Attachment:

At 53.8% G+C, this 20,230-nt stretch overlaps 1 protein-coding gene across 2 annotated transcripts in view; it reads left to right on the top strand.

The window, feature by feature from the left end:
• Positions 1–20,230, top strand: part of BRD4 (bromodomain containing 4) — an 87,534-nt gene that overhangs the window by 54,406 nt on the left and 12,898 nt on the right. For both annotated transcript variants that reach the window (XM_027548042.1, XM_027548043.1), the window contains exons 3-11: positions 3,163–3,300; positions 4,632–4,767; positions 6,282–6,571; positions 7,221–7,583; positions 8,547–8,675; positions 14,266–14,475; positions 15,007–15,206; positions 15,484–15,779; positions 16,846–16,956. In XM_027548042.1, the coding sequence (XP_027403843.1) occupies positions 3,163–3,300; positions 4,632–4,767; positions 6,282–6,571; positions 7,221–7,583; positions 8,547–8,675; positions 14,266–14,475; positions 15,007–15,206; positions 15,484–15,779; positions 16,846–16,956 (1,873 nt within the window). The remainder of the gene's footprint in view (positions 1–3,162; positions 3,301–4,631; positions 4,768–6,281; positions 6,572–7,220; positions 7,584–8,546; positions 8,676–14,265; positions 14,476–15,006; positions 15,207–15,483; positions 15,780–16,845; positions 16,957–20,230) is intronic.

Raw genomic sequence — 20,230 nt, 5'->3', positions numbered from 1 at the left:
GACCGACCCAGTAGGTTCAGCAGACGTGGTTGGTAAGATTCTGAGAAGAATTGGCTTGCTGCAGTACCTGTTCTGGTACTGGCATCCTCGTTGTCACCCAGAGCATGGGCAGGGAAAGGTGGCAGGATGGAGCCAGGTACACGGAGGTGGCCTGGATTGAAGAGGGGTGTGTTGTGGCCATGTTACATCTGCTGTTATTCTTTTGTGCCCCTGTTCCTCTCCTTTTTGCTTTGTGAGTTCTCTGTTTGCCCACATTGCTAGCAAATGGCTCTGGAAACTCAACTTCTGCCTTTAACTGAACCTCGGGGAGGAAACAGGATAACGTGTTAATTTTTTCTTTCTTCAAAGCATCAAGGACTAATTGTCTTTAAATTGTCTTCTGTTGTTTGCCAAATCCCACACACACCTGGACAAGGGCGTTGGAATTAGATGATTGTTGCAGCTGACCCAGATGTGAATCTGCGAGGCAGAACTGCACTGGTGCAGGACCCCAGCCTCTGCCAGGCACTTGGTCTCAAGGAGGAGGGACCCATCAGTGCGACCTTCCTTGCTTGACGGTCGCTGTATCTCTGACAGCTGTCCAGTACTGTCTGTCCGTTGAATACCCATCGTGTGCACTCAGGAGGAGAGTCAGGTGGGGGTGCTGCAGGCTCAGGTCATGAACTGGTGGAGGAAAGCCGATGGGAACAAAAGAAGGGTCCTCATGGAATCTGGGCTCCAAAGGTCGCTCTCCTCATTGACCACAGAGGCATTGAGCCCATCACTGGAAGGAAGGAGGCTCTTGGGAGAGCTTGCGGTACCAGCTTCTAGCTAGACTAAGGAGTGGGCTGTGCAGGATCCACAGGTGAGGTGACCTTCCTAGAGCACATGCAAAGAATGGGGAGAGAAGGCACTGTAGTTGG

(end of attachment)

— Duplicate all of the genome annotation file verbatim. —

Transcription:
At 53.8% G+C, this 20,230-nt stretch overlaps 1 protein-coding gene across 2 annotated transcripts in view; it reads left to right on the top strand.

The window, feature by feature from the left end:
• Positions 1–20,230, top strand: part of BRD4 (bromodomain containing 4) — an 87,534-nt gene that overhangs the window by 54,406 nt on the left and 12,898 nt on the right. For both annotated transcript variants that reach the window (XM_027548042.1, XM_027548043.1), the window contains exons 3-11: positions 3,163–3,300; positions 4,632–4,767; positions 6,282–6,571; positions 7,221–7,583; positions 8,547–8,675; positions 14,266–14,475; positions 15,007–15,206; positions 15,484–15,779; positions 16,846–16,956. In XM_027548042.1, the coding sequence (XP_027403843.1) occupies positions 3,163–3,300; positions 4,632–4,767; positions 6,282–6,571; positions 7,221–7,583; positions 8,547–8,675; positions 14,266–14,475; positions 15,007–15,206; positions 15,484–15,779; positions 16,846–16,956 (1,873 nt within the window). The remainder of the gene's footprint in view (positions 1–3,162; positions 3,301–4,631; positions 4,768–6,281; positions 6,572–7,220; positions 7,584–8,546; positions 8,676–14,265; positions 14,476–15,006; positions 15,207–15,483; positions 15,780–16,845; positions 16,957–20,230) is intronic.

Raw genomic sequence — 20,230 nt, 5'->3', positions numbered from 1 at the left:
GACCGACCCAGTAGGTTCAGCAGACGTGGTTGGTAAGATTCTGAGAAGAATTGGCTTGCTGCAGTACCTGTTCTGGTACTGGCATCCTCGTTGTCACCCAGAGCATGGGCAGGGAAAGGTGGCAGGATGGAGCCAGGTACACGGAGGTGGCCTGGATTGAAGAGGGGTGTGTTGTGGCCATGTTACATCTGCTGTTATTCTTTTGTGCCCCTGTTCCTCTCCTTTTTGCTTTGTGAGTTCTCTGTTTGCCCACATTGCTAGCAAATGGCTCTGGAAACTCAACTTCTGCCTTTAACTGAACCTCGGGGAGGAAACAGGATAACGTGTTAATTTTTTCTTTCTTCAAAGCATCAAGGACTAATTGTCTTTAAATTGTCTTCTGTTGTTTGCCAAATCCCACACACACCTGGACAAGGGCGTTGGAATTAGATGATTGTTGCAGCTGACCCAGATGTGAATCTGCGAGGCAGAACTGCACTGGTGCAGGACCCCAGCCTCTGCCAGGCACTTGGTCTCAAGGAGGAGGGACCCATCAGTGCGACCTTCCTTGCTTGACGGTCGCTGTATCTCTGACAGCTGTCCAGTACTGTCTGTCCGTTGAATACCCATCGTGTGCACTCAGGAGGAGAGTCAGGTGGGGGTGCTGCAGGCTCAGGTCATGAACTGGTGGAGGAAAGCCGATGGGAACAAAAGAAGGGTCCTCATGGAATCTGGGCTCCAAAGGTCGCTCTCCTCATTGACCACAGAGGCATTGAGCCCATCACTGGAAGGAAGGAGGCTCTTGGGAGAGCTTGCGGTACCAGCTTCTAGCTAGACTAAGGAGTGGGCTGTGCAGGATCCACAGGTGAGGTGACCTTCCTAGAGCACATGCAAAGAATGGGGAGAGAAGGCACTGTAGTTGG